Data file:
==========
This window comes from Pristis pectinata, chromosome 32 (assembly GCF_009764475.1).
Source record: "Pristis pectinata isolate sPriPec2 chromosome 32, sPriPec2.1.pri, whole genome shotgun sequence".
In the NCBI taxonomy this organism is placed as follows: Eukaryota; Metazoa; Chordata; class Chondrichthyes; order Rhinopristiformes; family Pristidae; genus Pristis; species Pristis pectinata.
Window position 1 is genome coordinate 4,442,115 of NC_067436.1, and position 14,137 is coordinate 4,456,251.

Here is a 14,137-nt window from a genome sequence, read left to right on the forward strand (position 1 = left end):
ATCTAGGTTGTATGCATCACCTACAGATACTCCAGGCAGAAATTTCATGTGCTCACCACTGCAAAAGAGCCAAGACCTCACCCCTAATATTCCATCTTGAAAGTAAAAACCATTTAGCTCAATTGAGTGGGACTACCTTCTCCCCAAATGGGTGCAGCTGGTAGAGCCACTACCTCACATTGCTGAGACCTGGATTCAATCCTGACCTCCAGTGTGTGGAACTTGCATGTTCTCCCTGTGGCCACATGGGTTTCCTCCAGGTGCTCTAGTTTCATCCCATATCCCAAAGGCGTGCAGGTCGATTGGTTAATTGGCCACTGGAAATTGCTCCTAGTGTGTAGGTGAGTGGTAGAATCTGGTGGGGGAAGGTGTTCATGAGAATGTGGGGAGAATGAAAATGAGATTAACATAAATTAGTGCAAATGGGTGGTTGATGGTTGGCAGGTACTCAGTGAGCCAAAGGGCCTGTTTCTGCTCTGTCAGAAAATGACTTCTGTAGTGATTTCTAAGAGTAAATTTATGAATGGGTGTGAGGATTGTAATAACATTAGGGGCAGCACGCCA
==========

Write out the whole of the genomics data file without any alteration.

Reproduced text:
This window comes from Pristis pectinata, chromosome 32 (assembly GCF_009764475.1).
Source record: "Pristis pectinata isolate sPriPec2 chromosome 32, sPriPec2.1.pri, whole genome shotgun sequence".
In the NCBI taxonomy this organism is placed as follows: Eukaryota; Metazoa; Chordata; class Chondrichthyes; order Rhinopristiformes; family Pristidae; genus Pristis; species Pristis pectinata.
Window position 1 is genome coordinate 4,442,115 of NC_067436.1, and position 14,137 is coordinate 4,456,251.

Here is a 14,137-nt window from a genome sequence, read left to right on the forward strand (position 1 = left end):
ATCTAGGTTGTATGCATCACCTACAGATACTCCAGGCAGAAATTTCATGTGCTCACCACTGCAAAAGAGCCAAGACCTCACCCCTAATATTCCATCTTGAAAGTAAAAACCATTTAGCTCAATTGAGTGGGACTACCTTCTCCCCAAATGGGTGCAGCTGGTAGAGCCACTACCTCACATTGCTGAGACCTGGATTCAATCCTGACCTCCAGTGTGTGGAACTTGCATGTTCTCCCTGTGGCCACATGGGTTTCCTCCAGGTGCTCTAGTTTCATCCCATATCCCAAAGGCGTGCAGGTCGATTGGTTAATTGGCCACTGGAAATTGCTCCTAGTGTGTAGGTGAGTGGTAGAATCTGGTGGGGGAAGGTGTTCATGAGAATGTGGGGAGAATGAAAATGAGATTAACATAAATTAGTGCAAATGGGTGGTTGATGGTTGGCAGGTACTCAGTGAGCCAAAGGGCCTGTTTCTGCTCTGTCAGAAAATGACTTCTGTAGTGATTTCTAAGAGTAAATTTATGAATGGGTGTGAGGATTGTAATAACATTAGGGGCAGCACGCCA